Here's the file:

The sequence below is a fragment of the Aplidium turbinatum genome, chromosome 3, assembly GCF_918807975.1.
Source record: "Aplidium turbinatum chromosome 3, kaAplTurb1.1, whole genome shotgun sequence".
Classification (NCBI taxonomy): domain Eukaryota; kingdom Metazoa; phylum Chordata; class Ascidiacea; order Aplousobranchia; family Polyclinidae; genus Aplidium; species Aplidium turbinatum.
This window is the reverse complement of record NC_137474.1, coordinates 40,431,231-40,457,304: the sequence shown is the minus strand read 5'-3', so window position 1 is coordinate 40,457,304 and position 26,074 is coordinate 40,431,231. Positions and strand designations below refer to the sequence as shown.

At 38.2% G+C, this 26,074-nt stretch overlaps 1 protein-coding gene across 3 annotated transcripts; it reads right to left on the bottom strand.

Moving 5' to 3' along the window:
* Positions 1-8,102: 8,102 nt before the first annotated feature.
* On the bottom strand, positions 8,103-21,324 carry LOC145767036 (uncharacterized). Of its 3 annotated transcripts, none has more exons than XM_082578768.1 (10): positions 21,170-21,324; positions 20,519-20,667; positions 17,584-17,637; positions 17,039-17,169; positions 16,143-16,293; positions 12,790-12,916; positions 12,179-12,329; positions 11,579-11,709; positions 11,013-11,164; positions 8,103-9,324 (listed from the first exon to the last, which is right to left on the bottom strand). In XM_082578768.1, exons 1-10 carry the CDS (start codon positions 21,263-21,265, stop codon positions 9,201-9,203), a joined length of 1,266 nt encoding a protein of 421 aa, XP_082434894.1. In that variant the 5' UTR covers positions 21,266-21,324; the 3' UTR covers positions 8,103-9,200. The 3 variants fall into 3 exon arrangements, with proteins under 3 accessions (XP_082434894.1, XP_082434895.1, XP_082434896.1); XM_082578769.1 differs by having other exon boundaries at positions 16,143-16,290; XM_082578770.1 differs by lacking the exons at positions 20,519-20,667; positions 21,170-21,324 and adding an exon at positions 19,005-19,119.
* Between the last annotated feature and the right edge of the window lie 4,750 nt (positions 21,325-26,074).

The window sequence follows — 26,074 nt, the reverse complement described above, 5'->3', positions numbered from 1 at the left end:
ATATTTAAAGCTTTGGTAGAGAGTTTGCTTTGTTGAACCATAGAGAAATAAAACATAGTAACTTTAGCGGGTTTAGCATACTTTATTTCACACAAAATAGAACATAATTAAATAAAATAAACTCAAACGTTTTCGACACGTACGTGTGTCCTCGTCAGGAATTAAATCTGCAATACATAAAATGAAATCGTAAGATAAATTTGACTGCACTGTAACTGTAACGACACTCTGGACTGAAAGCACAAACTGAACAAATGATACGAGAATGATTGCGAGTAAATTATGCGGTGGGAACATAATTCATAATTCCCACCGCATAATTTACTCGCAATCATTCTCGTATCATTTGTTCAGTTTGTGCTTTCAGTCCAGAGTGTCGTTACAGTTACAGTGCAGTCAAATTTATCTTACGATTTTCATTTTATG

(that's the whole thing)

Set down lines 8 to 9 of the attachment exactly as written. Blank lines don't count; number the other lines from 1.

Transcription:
* On the bottom strand, positions 8,103-21,324 carry LOC145767036 (uncharacterized). Of its 3 annotated transcripts, none has more exons than XM_082578768.1 (10): positions 21,170-21,324; positions 20,519-20,667; positions 17,584-17,637; positions 17,039-17,169; positions 16,143-16,293; positions 12,790-12,916; positions 12,179-12,329; positions 11,579-11,709; positions 11,013-11,164; positions 8,103-9,324 (listed from the first exon to the last, which is right to left on the bottom strand). In XM_082578768.1, exons 1-10 carry the CDS (start codon positions 21,263-21,265, stop codon positions 9,201-9,203), a joined length of 1,266 nt encoding a protein of 421 aa, XP_082434894.1. In that variant the 5' UTR covers positions 21,266-21,324; the 3' UTR covers positions 8,103-9,200. The 3 variants fall into 3 exon arrangements, with proteins under 3 accessions (XP_082434894.1, XP_082434895.1, XP_082434896.1); XM_082578769.1 differs by having other exon boundaries at positions 16,143-16,290; XM_082578770.1 differs by lacking the exons at positions 20,519-20,667; positions 21,170-21,324 and adding an exon at positions 19,005-19,119.
* Between the last annotated feature and the right edge of the window lie 4,750 nt (positions 21,325-26,074).